God I miss my bed. When I get home again I'm going to hug it and tell it how much I love it. I'll promise I'll never leave it again.
I end up in the exact same neighborhood that my wife's office Christmas party was the night before. What are the odds? I knock on the side door of the nursing home, startling the night nurse. The family of the patient has just arrived and we are waiting on the mortuary.
The family is Korean and I greet the son and the wife of the patient. The wife doesn't speak much English. They are anxious and they pepper me with questions about the arrangements and what to do next. But they have taken care of everything. The son pauses long enough for me to ask how he is holding up. He chokes up for a second, eyes becoming red. He composes himself and tells me that he feels mostly relieved.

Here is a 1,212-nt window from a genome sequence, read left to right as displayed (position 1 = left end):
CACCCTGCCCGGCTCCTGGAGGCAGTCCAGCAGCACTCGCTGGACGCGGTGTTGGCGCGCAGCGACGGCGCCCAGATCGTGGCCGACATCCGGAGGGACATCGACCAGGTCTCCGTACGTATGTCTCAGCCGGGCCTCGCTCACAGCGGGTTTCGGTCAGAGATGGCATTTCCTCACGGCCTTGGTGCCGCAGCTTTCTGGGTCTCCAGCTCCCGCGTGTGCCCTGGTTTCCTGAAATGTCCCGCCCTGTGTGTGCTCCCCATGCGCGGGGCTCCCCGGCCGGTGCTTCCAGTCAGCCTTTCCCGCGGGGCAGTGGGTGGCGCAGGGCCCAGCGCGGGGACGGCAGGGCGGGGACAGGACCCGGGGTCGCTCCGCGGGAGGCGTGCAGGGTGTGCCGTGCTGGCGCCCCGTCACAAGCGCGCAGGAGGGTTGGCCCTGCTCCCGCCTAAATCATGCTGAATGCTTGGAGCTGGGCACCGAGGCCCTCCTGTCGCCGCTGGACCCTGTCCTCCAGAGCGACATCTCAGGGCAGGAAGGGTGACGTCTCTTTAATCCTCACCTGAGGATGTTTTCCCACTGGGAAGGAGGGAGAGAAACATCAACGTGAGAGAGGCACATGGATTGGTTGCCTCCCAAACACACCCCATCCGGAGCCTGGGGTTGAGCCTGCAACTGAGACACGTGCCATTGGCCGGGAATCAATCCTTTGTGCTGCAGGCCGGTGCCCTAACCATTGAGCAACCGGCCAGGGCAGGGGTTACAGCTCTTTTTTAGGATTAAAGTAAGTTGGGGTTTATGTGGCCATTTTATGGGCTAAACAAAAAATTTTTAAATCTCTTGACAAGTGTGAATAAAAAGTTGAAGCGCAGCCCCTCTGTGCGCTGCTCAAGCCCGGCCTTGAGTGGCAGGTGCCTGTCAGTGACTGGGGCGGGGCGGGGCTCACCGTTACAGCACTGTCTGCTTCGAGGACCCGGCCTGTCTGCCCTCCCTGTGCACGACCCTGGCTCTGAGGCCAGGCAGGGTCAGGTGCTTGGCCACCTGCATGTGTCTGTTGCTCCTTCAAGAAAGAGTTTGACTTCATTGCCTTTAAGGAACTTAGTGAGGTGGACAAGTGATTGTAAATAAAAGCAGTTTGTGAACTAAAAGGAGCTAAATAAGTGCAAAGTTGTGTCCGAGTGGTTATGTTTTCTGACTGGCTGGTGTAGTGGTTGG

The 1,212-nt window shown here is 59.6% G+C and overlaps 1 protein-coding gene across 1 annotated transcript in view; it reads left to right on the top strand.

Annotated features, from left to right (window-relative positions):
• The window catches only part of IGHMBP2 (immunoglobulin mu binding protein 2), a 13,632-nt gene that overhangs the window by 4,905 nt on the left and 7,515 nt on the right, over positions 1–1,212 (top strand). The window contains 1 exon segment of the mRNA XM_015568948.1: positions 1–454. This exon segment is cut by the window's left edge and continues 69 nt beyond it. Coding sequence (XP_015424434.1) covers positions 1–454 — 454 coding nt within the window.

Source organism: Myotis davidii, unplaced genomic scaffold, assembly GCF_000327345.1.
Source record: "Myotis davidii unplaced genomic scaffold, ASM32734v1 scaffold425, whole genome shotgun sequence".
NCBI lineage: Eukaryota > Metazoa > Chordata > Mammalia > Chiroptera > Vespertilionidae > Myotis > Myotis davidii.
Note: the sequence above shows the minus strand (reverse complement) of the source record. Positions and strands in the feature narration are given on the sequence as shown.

"I've been coming here every day for the past few weeks and my father was in pain. He was struggling to breathe. It was so hard to see. He just wasn't himself anymore. I'm so relieved he's not suffering anymore."
"Don't get me wrong. I've just lost my daddy."
There is a cross, with a heart in the middle of it, sitting by the patient's head. The family is Christian. We pray together, I pass on my condolences, check in with the charge nurse to make sure they have everything they need, and then I get in my car once again.
It is common for family members to feel relief when someone in pain dies. To sit and watch someone you love suffer is sheer agony. But that relief is temporary and is quickly replaced by sadness. That relief is not true peace.
People often define peace by the absence of other things - of war, strife, internal conflict. But if we wait for the absence of those realities in order to have peace, we will be waiting a very long time. My whole profession is built on the hard reality that the emptiness will come and the storms will rage. We will experience tremendous loss. The caverns in our souls will be so wide that we will wonder how anything could possibly fill them.
No, peace is not the absence of things. Peace is what fills the absence.